In an effort to limit reporting on the Americans being held as prisoners by Islamic extemists inside the U.S. Embassy in Tehran, the Iranian government has expelled all American reporters, including correspondents of The Washington Post. Using reports from those news organizations that are permitted to continue to function in Iran and from information available outside that country, The Post will continue to report the siege of the embassy, which today entered its 89th day.

Iran's foreign minister, enraged at the escape of six U.S. Embassy employes from Tehran, warned yesterday that Canada "will pay" for smuggling out the Americans.

Sadegh Ghotbzadeh also said he exspects the remaining American hostages in Tehran to suffer because of Canada's "duplicity" and "flagrant violation of international law." But militant Moslems holding the U.S. Embassy indicated there would be no change in their treatment of the hostages. e

Ghotbzadeh, visibly angry, complained at a hastily called press conference that Canada had carried out the removal of the Americans "without notifying Iran" and that he had to "get the news through the news media."

The six were not among the estimated 50 being held in the embassy but had been hidden by Canadian diplomats in Tehran after escaping from the embassy compound when it was overrun by Iranian militants Nov. 4. They left Iran over the weekend when Canada evacuated its entire embassy and shut down its activities there.

"The Canadian government sooner or later will pay for its interference in our internal affairs, for this duplicity and cheating," Ghotbzadeh said. "Because of what they have done here, the Canadian government will be directly responsible for any harsh treatment meted out against the hostages."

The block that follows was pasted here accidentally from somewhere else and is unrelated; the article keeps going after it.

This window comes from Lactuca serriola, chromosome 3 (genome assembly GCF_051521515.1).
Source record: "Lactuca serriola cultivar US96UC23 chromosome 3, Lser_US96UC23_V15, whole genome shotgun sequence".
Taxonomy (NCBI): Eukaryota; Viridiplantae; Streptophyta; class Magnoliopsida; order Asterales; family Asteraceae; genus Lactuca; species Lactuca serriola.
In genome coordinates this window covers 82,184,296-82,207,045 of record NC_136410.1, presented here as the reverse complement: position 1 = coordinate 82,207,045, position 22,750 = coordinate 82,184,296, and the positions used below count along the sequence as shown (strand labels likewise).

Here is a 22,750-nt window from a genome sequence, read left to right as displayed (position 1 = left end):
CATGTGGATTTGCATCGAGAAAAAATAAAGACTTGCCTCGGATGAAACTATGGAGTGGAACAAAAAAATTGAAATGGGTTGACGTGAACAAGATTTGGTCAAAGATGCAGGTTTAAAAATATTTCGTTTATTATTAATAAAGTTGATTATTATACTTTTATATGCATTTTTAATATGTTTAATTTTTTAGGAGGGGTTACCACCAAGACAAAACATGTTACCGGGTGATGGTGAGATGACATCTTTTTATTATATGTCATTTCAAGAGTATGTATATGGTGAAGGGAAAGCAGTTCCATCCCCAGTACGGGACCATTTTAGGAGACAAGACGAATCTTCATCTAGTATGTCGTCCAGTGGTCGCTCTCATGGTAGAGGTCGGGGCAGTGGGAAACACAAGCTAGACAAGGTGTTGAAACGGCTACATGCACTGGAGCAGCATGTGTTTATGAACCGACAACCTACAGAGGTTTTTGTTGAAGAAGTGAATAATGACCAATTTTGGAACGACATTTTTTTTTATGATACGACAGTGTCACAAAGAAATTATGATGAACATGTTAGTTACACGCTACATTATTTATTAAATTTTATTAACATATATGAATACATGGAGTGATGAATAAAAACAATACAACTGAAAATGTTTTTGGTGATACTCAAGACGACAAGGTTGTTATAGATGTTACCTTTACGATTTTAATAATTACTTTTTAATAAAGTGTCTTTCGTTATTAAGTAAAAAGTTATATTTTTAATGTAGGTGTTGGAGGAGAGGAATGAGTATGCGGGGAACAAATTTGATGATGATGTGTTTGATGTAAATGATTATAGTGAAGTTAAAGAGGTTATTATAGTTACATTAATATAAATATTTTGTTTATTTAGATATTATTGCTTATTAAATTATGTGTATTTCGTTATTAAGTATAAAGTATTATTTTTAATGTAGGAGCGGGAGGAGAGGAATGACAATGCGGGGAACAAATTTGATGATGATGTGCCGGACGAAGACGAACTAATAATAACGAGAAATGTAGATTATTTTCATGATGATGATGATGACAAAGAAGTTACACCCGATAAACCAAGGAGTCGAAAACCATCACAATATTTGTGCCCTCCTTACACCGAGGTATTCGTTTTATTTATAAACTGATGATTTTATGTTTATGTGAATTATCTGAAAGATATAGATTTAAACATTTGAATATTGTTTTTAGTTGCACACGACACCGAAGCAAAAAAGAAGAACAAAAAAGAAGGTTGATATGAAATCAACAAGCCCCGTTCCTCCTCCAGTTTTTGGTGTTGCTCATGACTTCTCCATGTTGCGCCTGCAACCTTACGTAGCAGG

Ghotbzadeh said, "Everyone was talking these past couple of months about the violation of international laws by Iran. But now Canada has permitted itself to forge the passports and stamps and to send out some people."

He said the six Americans "most probably" would have been allowed to leave if they had made their presence known to the government. Iran, however, has barred the departure of U.S. Charge d'Affaires Burce Laingen and two other American diplomats who were away from the embassy at the time of the takeover and are now in government custody.

Meanwhile, conditions in the provinces as well as the economy continued to deteriorate.

Tehran radio reported that new fighting broke out yesterday in Kurdistan between Iran's Revolutionary Guards and forces opposed to the regime of Ayatollah Ruhollah Khomeini. At least five pro-khomeini guardsmen were killed, the radio said.

Kurdish officials said 17 persons had been killed, including 12 Revolutionary Guards, in fighting Tuesday night.

Tehran radio also broadcast a statement by the city's education staff, complaining that Tehran's school headquarters had been occupied for three days by graduates who were protesting the lack of jobs. They prevented the staff from entering their offices, the radio, monitored in London, reported.

Khomeini's son, Said Ahmad went to Tehran University yesterday in an effort to calm "disorder and disturbance" there, another broadcast said.

In an effort to halt shortages of meat that have led to long lines and disturbances at shops, the government imposed meat rationing in some parts of Iran yesterday.

In other developments:

The physician treating Khomeini, wh o was hospitalized several days ago for a heart disorder, said the ayatollah's condition "is satisfactory, his heart beat is absolutely regular and blood pressure is stable. His general condition is good."

Iranian newspapers urged the government to reject Afghanistan's request for new talks. "Would they talk to Comrade Brezhnev, the real head of the Afghan government, or with overseer Babrak Karmal?" one paper asked.